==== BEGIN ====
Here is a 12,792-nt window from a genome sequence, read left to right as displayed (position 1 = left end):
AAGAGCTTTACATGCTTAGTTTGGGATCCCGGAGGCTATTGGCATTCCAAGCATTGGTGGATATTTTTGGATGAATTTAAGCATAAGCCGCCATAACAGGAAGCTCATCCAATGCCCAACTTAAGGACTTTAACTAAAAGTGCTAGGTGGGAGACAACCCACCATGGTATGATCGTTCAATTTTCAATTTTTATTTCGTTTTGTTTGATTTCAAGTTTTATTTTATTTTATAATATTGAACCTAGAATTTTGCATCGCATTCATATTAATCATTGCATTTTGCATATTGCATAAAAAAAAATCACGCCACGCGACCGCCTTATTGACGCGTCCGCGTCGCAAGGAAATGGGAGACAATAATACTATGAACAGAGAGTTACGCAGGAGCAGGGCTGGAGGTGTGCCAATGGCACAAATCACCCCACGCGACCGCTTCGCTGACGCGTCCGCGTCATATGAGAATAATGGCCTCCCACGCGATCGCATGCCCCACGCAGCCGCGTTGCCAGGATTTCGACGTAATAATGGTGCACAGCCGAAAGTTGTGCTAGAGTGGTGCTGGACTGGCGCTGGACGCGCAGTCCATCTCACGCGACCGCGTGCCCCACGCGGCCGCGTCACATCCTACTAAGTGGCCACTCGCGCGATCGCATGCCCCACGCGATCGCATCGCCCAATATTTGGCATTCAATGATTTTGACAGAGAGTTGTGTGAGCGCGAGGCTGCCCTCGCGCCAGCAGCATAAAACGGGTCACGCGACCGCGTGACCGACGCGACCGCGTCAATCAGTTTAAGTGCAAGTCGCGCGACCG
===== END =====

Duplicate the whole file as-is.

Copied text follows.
Here is a 12,792-nt window from a genome sequence, read left to right as displayed (position 1 = left end):
AAGAGCTTTACATGCTTAGTTTGGGATCCCGGAGGCTATTGGCATTCCAAGCATTGGTGGATATTTTTGGATGAATTTAAGCATAAGCCGCCATAACAGGAAGCTCATCCAATGCCCAACTTAAGGACTTTAACTAAAAGTGCTAGGTGGGAGACAACCCACCATGGTATGATCGTTCAATTTTCAATTTTTATTTCGTTTTGTTTGATTTCAAGTTTTATTTTATTTTATAATATTGAACCTAGAATTTTGCATCGCATTCATATTAATCATTGCATTTTGCATATTGCATAAAAAAAAATCACGCCACGCGACCGCCTTATTGACGCGTCCGCGTCGCAAGGAAATGGGAGACAATAATACTATGAACAGAGAGTTACGCAGGAGCAGGGCTGGAGGTGTGCCAATGGCACAAATCACCCCACGCGACCGCTTCGCTGACGCGTCCGCGTCATATGAGAATAATGGCCTCCCACGCGATCGCATGCCCCACGCAGCCGCGTTGCCAGGATTTCGACGTAATAATGGTGCACAGCCGAAAGTTGTGCTAGAGTGGTGCTGGACTGGCGCTGGACGCGCAGTCCATCTCACGCGACCGCGTGCCCCACGCGGCCGCGTCACATCCTACTAAGTGGCCACTCGCGCGATCGCATGCCCCACGCGATCGCATCGCCCAATATTTGGCATTCAATGATTTTGACAGAGAGTTGTGTGAGCGCGAGGCTGCCCTCGCGCCAGCAGCATAAAACGGGTCACGCGACCGCGTGACCGACGCGACCGCGTCAATCAGTTTAAGTGCAAGTCGCGCGACCG